Improving wellbeing through nature contact on Kangaroo Island

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Improving wellbeing through nature contact on Kangaroo Island

Kangaroo Island has successfully published a scientific paper demonstrating the link between wellbeing and contact with nature.

Natural Resources Kangaroo Island (NRKI) together with key health and employment agencies on Kangaroo Island have successfully run a project to engage marginalised members of the community in environmental projects to improve wellbeing and environmental awareness.

A total of 32 people (aged 14-71) undertook 1015 hours of volunteering and training, of which 520 hours were spent assisting environmental projects on the island. Activities included, fauna surveys (glossy black-cockatoo, koalas, insects), tree planting, weed management, beach clean ups etc.

The project demonstrated measurable improvements in mood state and wellbeing, as well as improved understanding of the environment and the need to conserve it. Surveys were completed before and after activities and at the start and end of the program to determine changes.

Other benefits of the program included:

  • 31% gained employment
  • 50% joined a volunteer group at program completion.

Robyn Molsher, Wildlife Program Manager at NRKI, presented the findings at the World Parks Congress in Sydney and at the People, Parks and Wellbeing conference in Adelaide. A scientific paper has now been published in the Ecohealth journal.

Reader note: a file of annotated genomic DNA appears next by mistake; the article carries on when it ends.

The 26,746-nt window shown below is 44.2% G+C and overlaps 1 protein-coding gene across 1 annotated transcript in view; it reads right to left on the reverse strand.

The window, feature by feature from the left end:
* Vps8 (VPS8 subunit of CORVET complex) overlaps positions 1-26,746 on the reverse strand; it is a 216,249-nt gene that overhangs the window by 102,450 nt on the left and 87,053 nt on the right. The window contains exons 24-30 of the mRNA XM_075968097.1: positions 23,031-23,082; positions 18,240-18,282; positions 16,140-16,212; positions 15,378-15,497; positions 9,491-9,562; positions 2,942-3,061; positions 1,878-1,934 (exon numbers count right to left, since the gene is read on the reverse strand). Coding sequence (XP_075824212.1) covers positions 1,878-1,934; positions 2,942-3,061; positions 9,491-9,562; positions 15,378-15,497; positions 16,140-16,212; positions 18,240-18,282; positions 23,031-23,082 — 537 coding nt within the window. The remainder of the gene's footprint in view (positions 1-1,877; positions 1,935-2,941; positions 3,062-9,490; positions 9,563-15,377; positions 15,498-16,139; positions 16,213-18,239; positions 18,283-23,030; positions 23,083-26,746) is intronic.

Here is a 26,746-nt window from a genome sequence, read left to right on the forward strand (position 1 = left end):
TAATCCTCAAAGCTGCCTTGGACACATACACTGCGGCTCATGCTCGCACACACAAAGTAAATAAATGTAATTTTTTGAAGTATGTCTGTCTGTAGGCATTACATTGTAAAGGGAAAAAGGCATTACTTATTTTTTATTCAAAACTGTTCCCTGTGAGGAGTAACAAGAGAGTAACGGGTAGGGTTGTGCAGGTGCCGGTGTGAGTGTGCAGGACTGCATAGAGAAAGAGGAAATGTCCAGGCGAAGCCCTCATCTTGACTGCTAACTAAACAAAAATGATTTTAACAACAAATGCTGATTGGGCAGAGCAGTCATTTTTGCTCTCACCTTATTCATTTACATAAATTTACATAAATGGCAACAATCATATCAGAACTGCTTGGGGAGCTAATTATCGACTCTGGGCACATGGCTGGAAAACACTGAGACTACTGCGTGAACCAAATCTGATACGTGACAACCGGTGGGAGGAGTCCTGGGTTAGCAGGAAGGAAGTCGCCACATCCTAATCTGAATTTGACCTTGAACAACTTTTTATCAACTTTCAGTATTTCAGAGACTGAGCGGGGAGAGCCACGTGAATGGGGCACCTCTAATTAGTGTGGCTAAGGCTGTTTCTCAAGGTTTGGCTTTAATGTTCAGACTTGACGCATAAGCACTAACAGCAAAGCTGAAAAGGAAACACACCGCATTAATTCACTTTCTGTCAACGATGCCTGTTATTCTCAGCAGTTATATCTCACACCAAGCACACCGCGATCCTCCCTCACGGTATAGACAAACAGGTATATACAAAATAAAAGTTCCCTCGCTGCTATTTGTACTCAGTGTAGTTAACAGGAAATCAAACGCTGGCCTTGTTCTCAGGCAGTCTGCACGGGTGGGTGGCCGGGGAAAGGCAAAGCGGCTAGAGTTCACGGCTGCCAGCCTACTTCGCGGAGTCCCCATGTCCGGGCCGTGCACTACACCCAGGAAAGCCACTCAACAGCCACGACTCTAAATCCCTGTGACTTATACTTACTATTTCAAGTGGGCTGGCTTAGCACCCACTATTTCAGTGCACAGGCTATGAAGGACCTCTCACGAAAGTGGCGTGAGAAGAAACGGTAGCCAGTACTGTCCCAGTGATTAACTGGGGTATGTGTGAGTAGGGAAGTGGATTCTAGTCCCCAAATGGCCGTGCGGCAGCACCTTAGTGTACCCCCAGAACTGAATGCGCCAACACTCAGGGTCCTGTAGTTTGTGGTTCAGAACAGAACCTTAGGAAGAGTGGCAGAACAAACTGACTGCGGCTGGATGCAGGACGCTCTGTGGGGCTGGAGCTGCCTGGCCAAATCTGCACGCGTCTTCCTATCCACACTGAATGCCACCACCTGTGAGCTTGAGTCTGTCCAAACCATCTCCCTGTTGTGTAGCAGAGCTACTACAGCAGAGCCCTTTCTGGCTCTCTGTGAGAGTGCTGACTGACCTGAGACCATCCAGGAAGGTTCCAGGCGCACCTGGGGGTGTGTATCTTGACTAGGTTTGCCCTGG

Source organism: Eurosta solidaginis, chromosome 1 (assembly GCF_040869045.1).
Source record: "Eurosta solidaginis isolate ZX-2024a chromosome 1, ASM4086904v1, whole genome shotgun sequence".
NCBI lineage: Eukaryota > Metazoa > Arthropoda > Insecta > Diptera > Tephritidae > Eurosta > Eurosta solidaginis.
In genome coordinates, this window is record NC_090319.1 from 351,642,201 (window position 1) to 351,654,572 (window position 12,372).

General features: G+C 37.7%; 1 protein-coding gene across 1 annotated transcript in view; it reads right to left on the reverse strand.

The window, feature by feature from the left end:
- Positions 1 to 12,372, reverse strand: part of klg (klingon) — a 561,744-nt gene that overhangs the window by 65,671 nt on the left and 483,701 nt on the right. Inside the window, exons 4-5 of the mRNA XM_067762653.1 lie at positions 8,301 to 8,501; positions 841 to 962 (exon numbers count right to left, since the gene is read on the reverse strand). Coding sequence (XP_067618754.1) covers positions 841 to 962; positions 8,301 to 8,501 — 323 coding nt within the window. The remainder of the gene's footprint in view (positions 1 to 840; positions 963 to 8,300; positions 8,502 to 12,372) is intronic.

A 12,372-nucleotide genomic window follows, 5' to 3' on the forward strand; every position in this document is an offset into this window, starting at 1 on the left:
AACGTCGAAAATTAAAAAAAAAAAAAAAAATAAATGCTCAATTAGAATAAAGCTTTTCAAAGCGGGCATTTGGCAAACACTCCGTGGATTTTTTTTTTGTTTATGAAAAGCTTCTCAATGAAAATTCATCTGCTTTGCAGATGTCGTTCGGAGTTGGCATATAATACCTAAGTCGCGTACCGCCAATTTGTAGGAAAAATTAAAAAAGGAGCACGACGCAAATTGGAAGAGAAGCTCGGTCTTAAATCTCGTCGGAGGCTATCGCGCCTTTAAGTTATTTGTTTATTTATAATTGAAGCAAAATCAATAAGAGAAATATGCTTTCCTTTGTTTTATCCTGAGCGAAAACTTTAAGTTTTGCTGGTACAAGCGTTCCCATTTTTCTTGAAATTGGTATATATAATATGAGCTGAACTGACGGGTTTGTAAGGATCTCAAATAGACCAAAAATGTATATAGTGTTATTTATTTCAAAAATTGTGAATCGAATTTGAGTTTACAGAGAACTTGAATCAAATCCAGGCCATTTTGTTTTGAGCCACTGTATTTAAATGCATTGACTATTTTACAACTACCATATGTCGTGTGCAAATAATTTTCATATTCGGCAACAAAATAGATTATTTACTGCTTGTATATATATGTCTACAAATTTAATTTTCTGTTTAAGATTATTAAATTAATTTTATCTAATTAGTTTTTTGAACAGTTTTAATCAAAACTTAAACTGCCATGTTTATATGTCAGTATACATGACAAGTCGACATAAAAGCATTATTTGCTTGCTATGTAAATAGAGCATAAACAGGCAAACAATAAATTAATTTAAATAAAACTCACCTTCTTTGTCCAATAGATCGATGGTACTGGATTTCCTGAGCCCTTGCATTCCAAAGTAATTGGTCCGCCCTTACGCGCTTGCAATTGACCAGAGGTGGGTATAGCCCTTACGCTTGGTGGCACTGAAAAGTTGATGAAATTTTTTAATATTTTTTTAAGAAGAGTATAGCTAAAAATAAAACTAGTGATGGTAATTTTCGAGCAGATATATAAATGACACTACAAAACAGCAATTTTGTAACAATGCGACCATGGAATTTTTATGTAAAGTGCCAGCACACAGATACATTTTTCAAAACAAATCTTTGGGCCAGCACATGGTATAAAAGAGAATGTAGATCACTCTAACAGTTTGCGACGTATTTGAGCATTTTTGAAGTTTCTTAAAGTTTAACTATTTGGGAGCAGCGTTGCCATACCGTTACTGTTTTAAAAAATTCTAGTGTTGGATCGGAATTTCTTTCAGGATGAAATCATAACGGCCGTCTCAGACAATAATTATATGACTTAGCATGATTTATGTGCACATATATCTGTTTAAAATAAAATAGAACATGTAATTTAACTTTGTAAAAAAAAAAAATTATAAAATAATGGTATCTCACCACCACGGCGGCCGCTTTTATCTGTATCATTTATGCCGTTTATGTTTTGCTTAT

Robyn said, “partnerships between environment and health agencies provide the ideal platform for obtaining wide-ranging benefits from environmental volunteering. The recently established MOU between DEWNR and the Department of Health will go a long way towards facilitating these types of partnerships.”

The project offered an innovative way to reap dual benefits for health and the environment through raising awareness of NRM issues and the need to conserve our biodiversity.

The project was a joint initiative of NRKI, KI Health Service, Regional Development Australia, Kangaroo Island Eco-Action and Finding Workable Solutions.

A Technical Report on the project can be downloaded from the NRKI website or contact Robyn Molsher, Wildlife Program Manager NRKI.

You can download the scientific paper at

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